Saint NamePaul, the Apostle : S00008
Gregory 'the Theologian', bishop of Nazianzos, ob. 390 : S00837
Saint Name in SourceΠαῦλος
Type of EvidenceInscriptions - Inscribed architectural elements
Evidence not before600
Evidence not after1300
Activity not before600
Activity not after1300
Place of Evidence - RegionAsia Minor
Place of Evidence - City, village, etcAntiochia of Pisidia
Place of evidence - City name in other Language(s)Antiochia of Pisidia
Cult activities - PlacesCult building - independent (church)
Cult activities - Non Liturgical Practices and CustomsPrayer/supplication/invocation
Cult Activities - Protagonists in Cult and NarrativesOther lay individuals/ people
SourceThe inscriptions are on a stone water basin, made from a reused Roman altar. H. 0.85 m. The top and the shaft have roughly octagonal sections measuring respectively 0.84 m x 0.84 m and 0.68 m x 0.68 m. Letters of poor quality. Letter height c. 0.02-0.03 m. Inscription A is on top of the basin. Inscription B is on the front face of the shaft. Inscription C is on the left, and D on the right side of the shaft. Decorated with a relief of two winged beasts flanking a cross, of a Maltese cross, of a rosette, and of a Latin cross. Another carving shows a cross on top of a globe, beneath an arch, and one more Maltese cross.
The basin was first published by William Calder in 1912, from a copy by Prodromos, his Greek servant, taken in 1911. Calder notes that the basin was kept in the baths at Yalowadj (Υalvaç), and offers an incomplete edition (Inscriptions B and C). When revisited by Biagio Pace in 1914, the stone was still in the same location ('nel bagno del mercato [Bazár Hammám]'). Pace's edition offers approximate dimensions and complete transcriptions. The basin is now in the Υalvaç Museum. In 1998 it was republished with a photograph by Stephen Mitchell and Jean Öztürk, with the aid of Mehmet Taşlıalan. Taşlıalan notes that in spite of the earliest records by Calder, the basin is said to have been originally found at the so-called 'large basilica' at Pisidian Antioch (see below).
DiscussionThe basin could be a votive offering of a certain Demetrios, if the name is read correctly by Pace. Calder identified the basin as a baptismal font, and suggested that it came from a certain church of Paul the Apostle, built to commemorate Paul's visit to Antioch. He hypothetically dated the construction of that presumed church to the late 4th or 5th c.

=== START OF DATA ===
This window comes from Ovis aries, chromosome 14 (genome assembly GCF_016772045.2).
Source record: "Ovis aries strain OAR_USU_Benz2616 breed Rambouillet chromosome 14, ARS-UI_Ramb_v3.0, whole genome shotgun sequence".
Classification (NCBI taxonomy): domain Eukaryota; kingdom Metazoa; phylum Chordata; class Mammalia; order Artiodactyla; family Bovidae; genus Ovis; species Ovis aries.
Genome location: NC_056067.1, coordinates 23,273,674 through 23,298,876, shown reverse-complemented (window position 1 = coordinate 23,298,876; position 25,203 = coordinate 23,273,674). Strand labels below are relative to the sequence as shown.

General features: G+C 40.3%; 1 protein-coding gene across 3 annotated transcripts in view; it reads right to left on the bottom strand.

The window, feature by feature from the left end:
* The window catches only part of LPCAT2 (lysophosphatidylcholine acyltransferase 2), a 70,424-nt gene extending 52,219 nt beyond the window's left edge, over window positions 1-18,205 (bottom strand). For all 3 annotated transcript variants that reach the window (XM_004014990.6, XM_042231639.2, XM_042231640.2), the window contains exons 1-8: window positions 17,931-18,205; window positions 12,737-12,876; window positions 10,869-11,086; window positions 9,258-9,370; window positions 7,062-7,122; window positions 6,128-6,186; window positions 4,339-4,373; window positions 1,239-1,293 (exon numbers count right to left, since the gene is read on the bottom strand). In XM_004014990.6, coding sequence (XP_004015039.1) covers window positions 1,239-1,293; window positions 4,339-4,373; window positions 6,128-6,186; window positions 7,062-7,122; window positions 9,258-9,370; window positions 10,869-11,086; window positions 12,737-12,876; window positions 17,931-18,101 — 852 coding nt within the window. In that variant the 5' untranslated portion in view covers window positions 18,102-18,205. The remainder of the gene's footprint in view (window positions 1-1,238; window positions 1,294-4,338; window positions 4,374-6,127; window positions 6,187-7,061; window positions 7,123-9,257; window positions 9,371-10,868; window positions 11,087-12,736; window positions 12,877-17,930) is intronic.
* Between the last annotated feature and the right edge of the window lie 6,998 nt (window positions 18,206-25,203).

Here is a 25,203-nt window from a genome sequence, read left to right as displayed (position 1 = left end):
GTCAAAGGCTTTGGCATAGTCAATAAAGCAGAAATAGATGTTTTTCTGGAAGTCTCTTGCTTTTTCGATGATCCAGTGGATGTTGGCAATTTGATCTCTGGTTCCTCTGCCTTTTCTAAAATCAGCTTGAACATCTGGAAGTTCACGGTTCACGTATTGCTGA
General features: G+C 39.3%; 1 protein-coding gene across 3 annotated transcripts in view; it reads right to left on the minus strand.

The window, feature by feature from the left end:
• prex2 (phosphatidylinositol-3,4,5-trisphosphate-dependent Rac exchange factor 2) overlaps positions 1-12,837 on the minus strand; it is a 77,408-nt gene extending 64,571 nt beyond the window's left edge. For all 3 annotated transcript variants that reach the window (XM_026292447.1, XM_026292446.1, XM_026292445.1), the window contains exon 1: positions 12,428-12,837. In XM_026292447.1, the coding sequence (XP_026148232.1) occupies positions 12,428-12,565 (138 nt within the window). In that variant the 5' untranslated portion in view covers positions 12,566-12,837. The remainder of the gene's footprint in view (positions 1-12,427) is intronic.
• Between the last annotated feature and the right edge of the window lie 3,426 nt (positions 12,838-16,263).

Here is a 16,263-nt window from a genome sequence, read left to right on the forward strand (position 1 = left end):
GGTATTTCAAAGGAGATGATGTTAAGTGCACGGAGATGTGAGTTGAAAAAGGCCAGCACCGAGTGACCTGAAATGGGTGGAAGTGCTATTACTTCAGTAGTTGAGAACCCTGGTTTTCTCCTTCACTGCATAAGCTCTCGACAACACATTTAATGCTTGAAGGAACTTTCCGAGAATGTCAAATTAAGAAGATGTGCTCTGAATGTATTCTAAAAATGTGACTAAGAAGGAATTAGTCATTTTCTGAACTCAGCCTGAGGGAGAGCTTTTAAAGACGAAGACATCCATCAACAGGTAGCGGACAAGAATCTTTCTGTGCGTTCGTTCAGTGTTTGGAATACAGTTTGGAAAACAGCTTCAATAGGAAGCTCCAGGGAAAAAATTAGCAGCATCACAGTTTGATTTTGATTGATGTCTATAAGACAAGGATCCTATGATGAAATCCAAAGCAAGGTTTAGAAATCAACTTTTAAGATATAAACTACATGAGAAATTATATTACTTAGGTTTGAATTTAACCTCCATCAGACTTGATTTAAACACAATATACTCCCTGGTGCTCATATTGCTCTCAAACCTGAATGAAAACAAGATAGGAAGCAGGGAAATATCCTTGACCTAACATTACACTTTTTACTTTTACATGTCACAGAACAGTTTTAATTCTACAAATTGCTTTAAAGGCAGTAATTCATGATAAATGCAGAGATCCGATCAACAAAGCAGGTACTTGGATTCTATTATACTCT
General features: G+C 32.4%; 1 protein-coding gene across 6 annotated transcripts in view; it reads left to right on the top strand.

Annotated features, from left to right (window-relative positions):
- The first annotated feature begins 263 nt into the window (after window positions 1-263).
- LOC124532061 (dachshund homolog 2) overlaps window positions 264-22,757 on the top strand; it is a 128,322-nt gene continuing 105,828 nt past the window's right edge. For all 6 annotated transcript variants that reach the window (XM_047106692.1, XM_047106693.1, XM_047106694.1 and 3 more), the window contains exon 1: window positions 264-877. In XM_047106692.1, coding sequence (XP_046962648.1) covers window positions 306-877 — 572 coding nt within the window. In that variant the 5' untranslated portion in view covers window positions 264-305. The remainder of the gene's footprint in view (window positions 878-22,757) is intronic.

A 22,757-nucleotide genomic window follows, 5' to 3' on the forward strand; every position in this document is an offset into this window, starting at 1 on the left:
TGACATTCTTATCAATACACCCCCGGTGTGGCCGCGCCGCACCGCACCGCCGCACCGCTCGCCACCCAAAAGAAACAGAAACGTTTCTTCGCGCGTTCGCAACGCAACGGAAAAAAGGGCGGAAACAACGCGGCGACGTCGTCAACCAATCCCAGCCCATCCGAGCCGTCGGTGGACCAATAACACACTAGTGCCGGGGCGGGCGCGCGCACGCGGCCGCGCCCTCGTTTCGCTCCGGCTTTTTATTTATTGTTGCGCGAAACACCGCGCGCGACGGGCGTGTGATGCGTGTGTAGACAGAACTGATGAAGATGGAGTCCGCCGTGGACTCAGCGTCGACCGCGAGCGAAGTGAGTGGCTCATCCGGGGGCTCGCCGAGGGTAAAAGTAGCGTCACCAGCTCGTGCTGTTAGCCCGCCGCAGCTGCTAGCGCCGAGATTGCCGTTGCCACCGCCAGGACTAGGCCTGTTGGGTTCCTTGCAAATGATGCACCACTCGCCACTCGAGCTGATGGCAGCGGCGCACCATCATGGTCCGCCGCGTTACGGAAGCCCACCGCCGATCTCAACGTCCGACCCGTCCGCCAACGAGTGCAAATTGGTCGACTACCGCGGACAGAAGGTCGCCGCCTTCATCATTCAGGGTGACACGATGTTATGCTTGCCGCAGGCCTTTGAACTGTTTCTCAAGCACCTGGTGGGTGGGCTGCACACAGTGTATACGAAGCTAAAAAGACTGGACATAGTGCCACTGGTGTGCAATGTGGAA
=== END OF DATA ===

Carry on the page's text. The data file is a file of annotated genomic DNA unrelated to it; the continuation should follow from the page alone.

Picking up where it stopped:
Taşlıalan suggests that the basin gives the names of the patron saint (Paul) of the church which owned it, and that it was the large three-aisled basilica with a narthex and a forecourt, sited at the western edge of Antioch. This sanctuary was one of the largest churches in Anatolia, and is believed to have been almost certainly the seat of the metropolitan bishop of Antioch. Its nave and aisles were decorated with floor-mosaics. One of them mentions bishop Optimos, identified with a participant of the Council of Constantinople 381. Thus, the second half of the 4th c. is the presumed date of the foundation of the church (for a description, see Mitchell & Öztürk 1998, 210-217).
Mitchell and Öztürk only partly accept Taşlıalan's supposition. They acknowledge that the inscription proves that Paul's links with Antioch were remembered, and that he must have received some cult at the basilica, but they argue that the church was not necessarily dedicated to him.
Dating: Despite the apparently early date of the church, the basin is stylistically dated by Mitchell and Öztürk to the 7th or later centuries. Indeed, a later date is much more plausible, if the Gregory mentioned in Inscription D was Gregory of Nazianzus.
Öztürk, J., S. Mitchell, "Three churches at Antioch", in: S. Mitchell, M. Waelkens, Pisidian Antioch. The Site and Its Monuments (London: Duckworth, 1998), 215.
Pace, B., "Antiochia di Pisidia", Annuario della Scuola Archeologica di Atene e delle Missioni Italiane in Oriente 3 (1916-1920) , 55, no. 43. (54-60)
Calder, W.M., "Colonia Caesareia Antiocheia", The Journal of Roman Studies 2 (1912), 98, no. 29.
Supplementum Epigraphicum Graecum 48, 1518, 1520.